Think classic Land Rovers and the two products which don’t immediately spring to mind are the Discovery 2 and Range Rover P38A. Both are on the modern classic radar these days, so we try to pick a winner.
It’s no exaggeration to claim that when launched in 1970, the Range Rover created a brand new market segment, for four-wheel drive cars offering comfortable and stylish transport for four or five occupants. More than that, the Range Rover combined excellent off-road ability with sufficient pace to cruise the motorway network. The innovative Range Rover was a far cry from the farmer’s utilitarian Land Rover.
The Range Rover instantly appealed to the well-heeled country set as a more capable alternative to their default high-end estate car. Like the estate, it could serve as transport between the city and weekending in the country but once there, the Range Rover could tow a horsebox across a field. Perhaps in hindsight the Range Rover’s instant sales success was no surprise. Coupling good design with canny marketing, Range Rover became a brand in its own right, with recent worldwide sales in hundreds of thousands every year.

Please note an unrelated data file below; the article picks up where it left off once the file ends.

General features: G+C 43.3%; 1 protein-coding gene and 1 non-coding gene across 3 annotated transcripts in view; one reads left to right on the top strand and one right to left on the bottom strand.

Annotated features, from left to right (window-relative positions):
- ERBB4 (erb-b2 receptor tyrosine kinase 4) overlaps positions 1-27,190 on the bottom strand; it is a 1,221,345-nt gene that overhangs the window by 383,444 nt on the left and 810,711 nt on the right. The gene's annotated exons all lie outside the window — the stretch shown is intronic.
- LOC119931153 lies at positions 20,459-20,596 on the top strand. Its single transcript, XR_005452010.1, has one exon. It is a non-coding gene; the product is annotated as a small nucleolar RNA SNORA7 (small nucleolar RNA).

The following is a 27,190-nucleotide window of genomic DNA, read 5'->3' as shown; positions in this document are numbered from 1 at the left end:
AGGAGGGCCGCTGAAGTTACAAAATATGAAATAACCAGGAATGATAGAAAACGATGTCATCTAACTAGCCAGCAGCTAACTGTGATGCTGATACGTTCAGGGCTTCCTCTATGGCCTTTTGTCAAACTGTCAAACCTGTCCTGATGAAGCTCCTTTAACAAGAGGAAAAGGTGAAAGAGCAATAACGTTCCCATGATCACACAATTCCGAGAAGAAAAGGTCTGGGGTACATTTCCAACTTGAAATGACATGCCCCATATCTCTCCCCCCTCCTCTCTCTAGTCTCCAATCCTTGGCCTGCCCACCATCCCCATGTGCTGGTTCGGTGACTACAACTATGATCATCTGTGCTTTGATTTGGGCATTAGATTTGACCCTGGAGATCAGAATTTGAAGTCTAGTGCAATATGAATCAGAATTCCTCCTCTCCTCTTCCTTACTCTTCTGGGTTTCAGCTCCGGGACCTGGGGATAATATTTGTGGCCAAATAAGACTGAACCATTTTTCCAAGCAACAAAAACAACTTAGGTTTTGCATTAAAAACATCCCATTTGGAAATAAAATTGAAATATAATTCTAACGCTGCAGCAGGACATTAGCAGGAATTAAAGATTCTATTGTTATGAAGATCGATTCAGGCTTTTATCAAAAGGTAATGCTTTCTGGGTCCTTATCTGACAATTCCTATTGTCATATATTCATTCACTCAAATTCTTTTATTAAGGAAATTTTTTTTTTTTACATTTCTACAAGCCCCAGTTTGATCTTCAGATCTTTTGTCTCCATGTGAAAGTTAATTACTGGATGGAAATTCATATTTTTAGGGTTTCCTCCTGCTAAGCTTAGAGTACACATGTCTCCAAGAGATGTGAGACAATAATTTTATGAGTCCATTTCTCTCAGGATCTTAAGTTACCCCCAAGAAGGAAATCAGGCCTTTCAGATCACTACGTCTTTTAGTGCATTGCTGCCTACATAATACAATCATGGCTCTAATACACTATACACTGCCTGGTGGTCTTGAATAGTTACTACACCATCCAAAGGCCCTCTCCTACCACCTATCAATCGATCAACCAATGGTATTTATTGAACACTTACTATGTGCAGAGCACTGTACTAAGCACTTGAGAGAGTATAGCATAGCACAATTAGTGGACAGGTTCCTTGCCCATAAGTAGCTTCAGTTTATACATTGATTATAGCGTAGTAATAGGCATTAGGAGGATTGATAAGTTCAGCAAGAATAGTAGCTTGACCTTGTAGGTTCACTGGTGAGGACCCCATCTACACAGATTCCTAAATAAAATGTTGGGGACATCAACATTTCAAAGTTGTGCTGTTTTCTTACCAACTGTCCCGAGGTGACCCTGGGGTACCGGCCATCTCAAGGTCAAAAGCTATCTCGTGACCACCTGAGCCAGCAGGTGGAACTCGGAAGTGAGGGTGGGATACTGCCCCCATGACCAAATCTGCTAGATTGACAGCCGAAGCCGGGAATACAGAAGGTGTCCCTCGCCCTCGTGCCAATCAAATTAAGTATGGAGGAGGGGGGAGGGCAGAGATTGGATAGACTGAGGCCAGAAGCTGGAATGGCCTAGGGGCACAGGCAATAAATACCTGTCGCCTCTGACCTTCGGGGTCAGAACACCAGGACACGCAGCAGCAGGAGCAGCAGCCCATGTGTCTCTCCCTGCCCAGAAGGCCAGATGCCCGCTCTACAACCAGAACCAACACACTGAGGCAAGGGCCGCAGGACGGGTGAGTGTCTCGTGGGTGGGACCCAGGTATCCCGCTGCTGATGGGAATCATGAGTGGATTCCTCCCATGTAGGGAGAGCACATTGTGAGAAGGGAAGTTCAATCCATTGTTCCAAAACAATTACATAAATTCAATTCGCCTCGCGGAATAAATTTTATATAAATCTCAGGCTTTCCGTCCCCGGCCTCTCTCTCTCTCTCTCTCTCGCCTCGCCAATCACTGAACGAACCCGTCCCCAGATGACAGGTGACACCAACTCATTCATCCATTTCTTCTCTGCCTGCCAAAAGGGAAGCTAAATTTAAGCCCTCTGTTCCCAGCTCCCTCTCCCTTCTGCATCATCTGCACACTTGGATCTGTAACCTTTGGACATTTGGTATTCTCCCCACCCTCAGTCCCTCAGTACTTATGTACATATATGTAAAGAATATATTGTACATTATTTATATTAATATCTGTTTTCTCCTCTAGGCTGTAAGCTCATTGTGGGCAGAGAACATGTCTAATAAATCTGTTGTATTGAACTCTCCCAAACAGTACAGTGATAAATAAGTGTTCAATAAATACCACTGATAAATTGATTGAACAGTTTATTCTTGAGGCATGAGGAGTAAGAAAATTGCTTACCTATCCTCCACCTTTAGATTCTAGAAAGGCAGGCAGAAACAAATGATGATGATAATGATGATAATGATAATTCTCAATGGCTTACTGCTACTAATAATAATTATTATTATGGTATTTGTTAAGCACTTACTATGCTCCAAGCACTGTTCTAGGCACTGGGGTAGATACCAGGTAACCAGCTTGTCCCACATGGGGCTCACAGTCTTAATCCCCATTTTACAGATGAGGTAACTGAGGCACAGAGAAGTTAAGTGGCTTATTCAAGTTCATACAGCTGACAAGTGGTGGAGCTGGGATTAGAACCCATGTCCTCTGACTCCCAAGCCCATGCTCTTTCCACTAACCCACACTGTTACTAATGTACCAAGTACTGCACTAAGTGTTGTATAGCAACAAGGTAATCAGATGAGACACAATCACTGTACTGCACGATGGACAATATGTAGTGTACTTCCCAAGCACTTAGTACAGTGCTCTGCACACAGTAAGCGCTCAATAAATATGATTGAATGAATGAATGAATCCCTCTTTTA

That’s some achievement but for Land Rover executives in the Eighties, it wasn’t enough. Though the Range Rover was steadily upgraded and selling well, Japanese competitors were eating into luxury sports utility 4×4 sales with cheaper rivals like Toyota’s Land Cruiser. Solihull bosses reacted decisively by developing a less expensive, mid-size alternative, which we now know as the Discovery.
On sale from 1989, the Discovery base model cost under £17,000, when the cheapest Range Rover was priced at £22,000 – or £29,000 for the range-topping Vogue SE. Based on the Range Rover’s chassis and drivetrain, the Discovery potentially offered most of the benefits of its bigger sibling at a lower price, while retaining the cachet of the Land Rover green oval badge.
Both vehicles were steadily developed and today we’re comparing the second generations of Range Rover and Discovery, now each around 20 years old and transitioning into classic status. Find out which of Solihull’s products makes the best case for classic luxury SUV ownership.
Range Rover 4.6 HSE P38A
The second generation version of the Range Rover was labelled P38A, after the design team’s building location at Land Rover’s Solihull plant. Spen King’s original or ‘classic’ Range Rover had a production run of more than 20 years, including facelifts, upgrades and the introduction of a five-door body. More radical change was required and in 1994, Land Rover revealed their all-new Range Rover.